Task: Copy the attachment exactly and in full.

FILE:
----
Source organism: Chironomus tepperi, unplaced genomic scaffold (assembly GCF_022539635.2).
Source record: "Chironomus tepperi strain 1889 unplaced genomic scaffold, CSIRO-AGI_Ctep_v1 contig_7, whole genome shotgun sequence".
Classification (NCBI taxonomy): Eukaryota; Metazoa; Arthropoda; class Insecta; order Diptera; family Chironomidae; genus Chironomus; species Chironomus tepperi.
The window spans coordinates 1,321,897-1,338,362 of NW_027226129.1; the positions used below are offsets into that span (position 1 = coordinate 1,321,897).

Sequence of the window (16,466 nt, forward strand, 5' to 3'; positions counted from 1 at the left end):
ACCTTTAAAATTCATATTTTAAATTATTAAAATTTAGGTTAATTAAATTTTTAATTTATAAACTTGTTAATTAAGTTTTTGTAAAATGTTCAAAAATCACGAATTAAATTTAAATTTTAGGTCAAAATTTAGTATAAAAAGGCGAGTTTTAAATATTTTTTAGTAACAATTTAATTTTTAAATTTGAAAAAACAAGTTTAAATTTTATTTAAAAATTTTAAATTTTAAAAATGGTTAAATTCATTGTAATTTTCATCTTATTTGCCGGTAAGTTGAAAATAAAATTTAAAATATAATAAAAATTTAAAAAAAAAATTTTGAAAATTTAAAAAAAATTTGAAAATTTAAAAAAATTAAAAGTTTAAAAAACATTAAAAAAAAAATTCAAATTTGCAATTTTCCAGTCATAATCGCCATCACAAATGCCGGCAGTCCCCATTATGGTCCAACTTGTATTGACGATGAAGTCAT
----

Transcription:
Source organism: Chironomus tepperi, unplaced genomic scaffold (assembly GCF_022539635.2).
Source record: "Chironomus tepperi strain 1889 unplaced genomic scaffold, CSIRO-AGI_Ctep_v1 contig_7, whole genome shotgun sequence".
Classification (NCBI taxonomy): Eukaryota; Metazoa; Arthropoda; class Insecta; order Diptera; family Chironomidae; genus Chironomus; species Chironomus tepperi.
The window spans coordinates 1,321,897-1,338,362 of NW_027226129.1; the positions used below are offsets into that span (position 1 = coordinate 1,321,897).

Sequence of the window (16,466 nt, forward strand, 5' to 3'; positions counted from 1 at the left end):
ACCTTTAAAATTCATATTTTAAATTATTAAAATTTAGGTTAATTAAATTTTTAATTTATAAACTTGTTAATTAAGTTTTTGTAAAATGTTCAAAAATCACGAATTAAATTTAAATTTTAGGTCAAAATTTAGTATAAAAAGGCGAGTTTTAAATATTTTTTAGTAACAATTTAATTTTTAAATTTGAAAAAACAAGTTTAAATTTTATTTAAAAATTTTAAATTTTAAAAATGGTTAAATTCATTGTAATTTTCATCTTATTTGCCGGTAAGTTGAAAATAAAATTTAAAATATAATAAAAATTTAAAAAAAAAATTTTGAAAATTTAAAAAAAATTTGAAAATTTAAAAAAATTAAAAGTTTAAAAAACATTAAAAAAAAAATTCAAATTTGCAATTTTCCAGTCATAATCGCCATCACAAATGCCGGCAGTCCCCATTATGGTCCAACTTGTATTGACGATGAAGTCAT